“If you cough or sneeze, the mask can catch those respiratory droplets so they don’t land on other people or surfaces. It is going to protect your neighbor.”
– Dr. Daniel Griffin, Columbia University

What Are the Different Types of Face Masks?

The CDC and WHO approve of basic and surgical face masks for public use. These type of masks are specially designed to prevent you from spreading any illness you may have.

The different types of face masks include:

  • Basic cloth face mask
  • Surgical face mask
  • N95 respirator
  • Filtering facepiece respirator
  • P100 respirator/gas mask
  • Self-contained breathing apparatus
  • Full face respirator
  • Full length face shield
  • KN95 respirator
cloth face mask

Basic Cloth Face Mask

This is your standard, everyday version of a face mask. It’s also the version recommended for public use in the midst of COVID-19. You can wear this type of face mask while going to the grocery store, gas station, or any other open public place.

surgical face mask

Surgical Face Mask

An FDA-approved surgical mask is made from a thin, disposable material. Medical professionals who are currently operating drive-thru testing for COVID-19 are wearing a version of this face mask that covers not just their nose and mouth, but also their eyes, cheeks, and forehead. You’ll also see this type of mask worn in hospitals by doctors and respiratory therapists.

N95 Respirator

N95 Respirator

You won’t find N65 Respirators worn by the general public. This type of face mask is critical for health care workers and medical first responders. Please don’t use/purchase this type of mask if you are not working directly with patients. Supplies are scarce right now, and these masks need to be reserved for those who really need them. 

filtering facepiece respirator

Filtering Facepiece Respirator

Like surgical masks, this type of face mask is disposable. It’s not commonly used to stop the spread of airborne illnesses, but rather is worn to decrease exposure to particles that come from wood dust, animal dander, and pollen. Those with allergies might consider using this type of face mask during the pandemic.

p100 respirator/gas mask

P100 Respirator/Gas Mask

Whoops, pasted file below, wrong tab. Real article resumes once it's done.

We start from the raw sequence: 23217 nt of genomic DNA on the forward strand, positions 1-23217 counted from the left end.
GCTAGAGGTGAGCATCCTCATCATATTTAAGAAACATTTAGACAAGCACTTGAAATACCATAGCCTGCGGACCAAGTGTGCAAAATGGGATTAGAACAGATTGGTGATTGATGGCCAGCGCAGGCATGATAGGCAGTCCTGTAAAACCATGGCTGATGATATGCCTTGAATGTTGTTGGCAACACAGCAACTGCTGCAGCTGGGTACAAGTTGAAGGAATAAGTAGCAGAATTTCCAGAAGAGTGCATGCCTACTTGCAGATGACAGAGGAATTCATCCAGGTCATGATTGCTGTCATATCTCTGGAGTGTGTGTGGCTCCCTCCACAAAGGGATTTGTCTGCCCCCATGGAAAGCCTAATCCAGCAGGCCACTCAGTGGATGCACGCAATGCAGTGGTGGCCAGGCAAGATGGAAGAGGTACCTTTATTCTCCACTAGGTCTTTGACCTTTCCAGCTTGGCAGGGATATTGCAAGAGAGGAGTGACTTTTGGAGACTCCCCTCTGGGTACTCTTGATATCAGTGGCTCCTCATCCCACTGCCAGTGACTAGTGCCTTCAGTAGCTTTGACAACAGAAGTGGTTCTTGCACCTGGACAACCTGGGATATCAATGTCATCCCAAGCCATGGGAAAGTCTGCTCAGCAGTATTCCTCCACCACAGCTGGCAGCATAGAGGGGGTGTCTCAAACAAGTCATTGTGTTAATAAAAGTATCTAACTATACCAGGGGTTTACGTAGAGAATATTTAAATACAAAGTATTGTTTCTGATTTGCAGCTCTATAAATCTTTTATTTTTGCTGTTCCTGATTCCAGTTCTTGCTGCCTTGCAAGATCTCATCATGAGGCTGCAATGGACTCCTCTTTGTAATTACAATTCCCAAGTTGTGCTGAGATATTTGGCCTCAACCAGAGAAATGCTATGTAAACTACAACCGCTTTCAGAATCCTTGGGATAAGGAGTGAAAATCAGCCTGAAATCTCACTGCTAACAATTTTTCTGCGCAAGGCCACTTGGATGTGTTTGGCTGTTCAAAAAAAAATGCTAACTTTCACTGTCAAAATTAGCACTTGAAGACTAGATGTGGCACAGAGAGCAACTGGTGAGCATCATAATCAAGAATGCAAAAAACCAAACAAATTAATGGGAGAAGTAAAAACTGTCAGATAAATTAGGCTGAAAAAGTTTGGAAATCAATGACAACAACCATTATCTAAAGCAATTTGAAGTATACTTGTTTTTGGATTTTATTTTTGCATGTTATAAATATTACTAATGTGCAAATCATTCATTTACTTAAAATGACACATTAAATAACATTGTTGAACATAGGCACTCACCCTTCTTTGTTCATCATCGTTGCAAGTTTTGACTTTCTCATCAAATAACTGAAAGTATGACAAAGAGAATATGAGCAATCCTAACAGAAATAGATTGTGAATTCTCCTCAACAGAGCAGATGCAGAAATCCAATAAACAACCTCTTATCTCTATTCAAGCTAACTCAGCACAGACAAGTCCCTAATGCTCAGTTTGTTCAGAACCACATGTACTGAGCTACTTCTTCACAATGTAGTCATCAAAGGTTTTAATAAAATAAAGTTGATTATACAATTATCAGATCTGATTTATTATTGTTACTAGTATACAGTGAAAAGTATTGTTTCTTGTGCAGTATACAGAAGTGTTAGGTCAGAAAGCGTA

A P100 respirator isn’t commonly associated with healthcare. It’s instead worn by painters, woodworkers, and anyone who may be in contact with lead, asbestos, or chemicals. You shouldn’t wear this type of mask to prevent the spread of COVID-19.

self-contained breathing apparatus

Self-Contained Breathing Apparatus

Firefighters commonly wear this type of face mask so they can breathe clean air in dangerous situations. There’s absolutely no need to wear this type of face mask during the spread of COVID-19. If you do purchase one, you’re taking it away from a firefighter or rescue worker that may actually need it.

full face respirator

Full Face Respirator

Do you have a hard time breathing in a cloth or surgical mask? A full face respirator, which is typically used for home improvement projects, may be a good choice for you. This type of mask, however, should be reserved for those who already have breathing problems or respiratory issues.

full length face shield

Full Length Face Shield

This is a mask that’s a flimsier, plastic version of the glass ones you see worn by welders. It covers the entire face from forehead to chin and secures with a cushioned headband. For the most part, a full length face shield isn’t ideal during the COVID-19 crisis as it’s tough to breathe in over time.

KN95 Respirator

KN95 Respirator

KN95 masks are very similar to N95 masks. Both capture about 95% of tiny particles in the air. The biggest difference is that N95 masks are able to capture larger particles.

This video breaks down the different types of face masks, so you can find the right one for you!

What Type of Face Mask is Best for COVID-19?

The general consensus in the medical community is that cotton face masks are the best choice for stopping the spread of COVID-19.  This is because cotton filters out a higher percentage of particles than most other materials. Plus, cotton fibers are soft, cool, and breathable, which makes for a more comfortable fit.

Here are a few cotton face masks available at Quality Logo Products®

The CDC offers the following guidelines for wearing face masks: